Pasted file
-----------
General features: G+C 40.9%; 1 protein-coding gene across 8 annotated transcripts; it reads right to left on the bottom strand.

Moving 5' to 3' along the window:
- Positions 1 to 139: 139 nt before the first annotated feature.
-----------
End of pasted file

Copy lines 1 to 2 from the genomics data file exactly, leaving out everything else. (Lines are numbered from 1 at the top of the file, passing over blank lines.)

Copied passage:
General features: G+C 40.9%; 1 protein-coding gene across 8 annotated transcripts; it reads right to left on the bottom strand.

Moving 5' to 3' along the window: